The Monkeypox outbreak in the Democratic Republic of Congo continues to spread, even as the nation has entered its rainy season, making it harder to contain the disease. The CDC reports that more than 450 cases have been reported in rural parts of eastern Congo, and two dozen of those infected have died. According to CDC, Monkeypox can be deadly but is typically treatable with common antibiotics. Experts believe that the outbreak began in February when hunters came into contact with infected animals. No vaccine exists for the disease.

In response to the growing monkeypox outbreak, the Biden administration might declare a public health emergency, a senior White House official said on Friday.

As part of the U.S. response to the outbreak, Dr. Ashish Jha, the White House Covid response coordinator, said the administration is considering a public health emergency declaration.

“I’m unaware of a final decision on this,” Jha said. “It’s an ongoing conversation in HHS.”

As per Public Health Services Act, the Secretary of Health and Human Services can declare a public health emergency. When a disease outbreak occurs, a declaration can mobilize federal financial assistance.

Over 2,500 cases of monkeypox have been reported in the U.S. so far, including cases in 44 states, Washington, D.C., and Puerto Rico, according to the Centers for Disease Control and Prevention. New York, California, Illinois, Florida, D.C., and Georgia are the most affected.

As infections rise, Congress has begun to scrutinize the Biden administration’s response to the outbreak. In a letter to President Biden this week, fifty House Democrats asked him to declare a public health emergency in response to the outbreak.

Senator Patty Murray said she is concerned about the U.S. response to the outbreak in a letter to HHS Secretary Becerra. Murray noted that some patients and health-care providers lack the information and resources needed to test for monkeypox.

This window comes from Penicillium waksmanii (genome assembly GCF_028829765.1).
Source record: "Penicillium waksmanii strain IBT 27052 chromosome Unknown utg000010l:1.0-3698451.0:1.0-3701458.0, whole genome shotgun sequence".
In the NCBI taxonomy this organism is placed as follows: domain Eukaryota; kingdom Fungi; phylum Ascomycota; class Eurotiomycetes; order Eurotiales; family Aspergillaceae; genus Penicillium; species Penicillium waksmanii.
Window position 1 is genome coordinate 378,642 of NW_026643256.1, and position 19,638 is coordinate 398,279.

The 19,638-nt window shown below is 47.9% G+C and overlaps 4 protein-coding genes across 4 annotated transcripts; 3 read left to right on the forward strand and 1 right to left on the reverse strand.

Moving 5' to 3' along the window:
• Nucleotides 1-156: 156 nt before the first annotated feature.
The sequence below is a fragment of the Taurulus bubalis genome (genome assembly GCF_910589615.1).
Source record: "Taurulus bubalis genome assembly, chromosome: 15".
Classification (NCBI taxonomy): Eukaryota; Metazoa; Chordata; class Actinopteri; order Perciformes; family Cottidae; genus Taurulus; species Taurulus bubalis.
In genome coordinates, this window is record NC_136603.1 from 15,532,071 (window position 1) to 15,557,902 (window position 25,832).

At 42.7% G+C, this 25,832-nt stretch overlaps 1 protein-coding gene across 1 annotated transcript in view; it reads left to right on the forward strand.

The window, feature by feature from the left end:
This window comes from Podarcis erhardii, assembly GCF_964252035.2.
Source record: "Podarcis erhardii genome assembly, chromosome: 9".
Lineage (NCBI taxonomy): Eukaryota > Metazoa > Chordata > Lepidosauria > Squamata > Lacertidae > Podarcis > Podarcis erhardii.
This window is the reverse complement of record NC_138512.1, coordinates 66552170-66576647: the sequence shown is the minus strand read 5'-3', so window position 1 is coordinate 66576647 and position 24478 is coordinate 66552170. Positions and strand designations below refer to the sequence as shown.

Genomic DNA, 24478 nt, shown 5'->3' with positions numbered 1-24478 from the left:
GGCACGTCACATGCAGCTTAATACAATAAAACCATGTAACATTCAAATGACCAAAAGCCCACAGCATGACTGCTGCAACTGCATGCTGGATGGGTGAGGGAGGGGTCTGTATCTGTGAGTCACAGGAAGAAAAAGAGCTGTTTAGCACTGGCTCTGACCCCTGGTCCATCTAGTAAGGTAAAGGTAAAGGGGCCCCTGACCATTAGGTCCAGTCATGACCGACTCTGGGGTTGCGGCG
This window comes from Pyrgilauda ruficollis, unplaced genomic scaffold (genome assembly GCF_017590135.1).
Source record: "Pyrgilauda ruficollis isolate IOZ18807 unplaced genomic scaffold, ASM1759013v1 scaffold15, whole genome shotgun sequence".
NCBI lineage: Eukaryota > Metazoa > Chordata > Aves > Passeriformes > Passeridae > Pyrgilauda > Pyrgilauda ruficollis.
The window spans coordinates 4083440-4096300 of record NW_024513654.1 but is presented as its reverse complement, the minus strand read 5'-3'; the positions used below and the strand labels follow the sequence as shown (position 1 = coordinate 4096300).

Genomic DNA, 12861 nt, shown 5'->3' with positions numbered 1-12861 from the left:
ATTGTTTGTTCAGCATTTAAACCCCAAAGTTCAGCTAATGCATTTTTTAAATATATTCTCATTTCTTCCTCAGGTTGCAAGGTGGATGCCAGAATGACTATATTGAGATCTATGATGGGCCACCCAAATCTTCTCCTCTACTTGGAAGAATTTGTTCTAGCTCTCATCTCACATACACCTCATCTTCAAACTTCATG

According to Rochelle Walensky, the CDC director, the vaccines are in high demand. Long lines outside clinics make vaccination difficult for many people.

So far, more than 300,000 doses of the monkeypox vaccine, known as Jynneos, have been distributed to city and state health departments, Jha told reporters Friday. FDA is approving 786,000 additional doses stored at Bavarian Nordic’s facility in Denmark for distribution in the U.S.

Several of those shots are being shipped and will arrive in the U.S. by this week and next week. Once the FDA approves the doses, city and state health departments will be able to receive them. According to HHS, the United States has also ordered another 5 million doses that will be delivered until the middle of 2023.

Monkeypox usually spreads by skin-to-skin contact during sex. As of right now, men who have sex with men are at the highest risk of infection, but anyone can contract the virus through close physical contact. Most people recover in two to four weeks, but the virus causes painful lesions. In the U.S., no deaths have been reported.

Children have been confirmed to have monkeypox for the first time by the CDC on Friday. It’s a toddler in California, and it’s an infant who doesn’t live in the United States. It is likely that the children caught the virus from someone in their household, as the cases are not related.

The children are both in good health and are being treated with tecovirimat, an antiviral drug. CDC official Jennifer McQuiston said Friday the agency is working to make it easier for clinicians to prescribe tecovirimat to patients.

Right now, tecovirimat is only FDA approved for smallpox, so prescribing it for monkeypox entails an additional layer of bureaucracy. Monkeypox is in the same virus family as smallpox, but it causes milder symptoms.

McCQuiston reported that more than 97% of patients with monkeypox who provided demographic information were gay, bisexual or had sex with men.

While this outbreak is confined to this social network for now, I believe there will be future cases of it spreading beyond the networks and that we need to be on guard and prepare ourselves in order to address and mitigate its impact, McQuiston told reporters.

The CDC says the United States is now capable of conducting 80,000 monkeypox tests a week after adding several commercial labs this month. A test swabs the lesions that are caused by a virus, which can take weeks to appear from the initial exposure. As a result, the U.S. does not have an accurate picture of how many people are infected because patients cannot be tested until they show symptoms.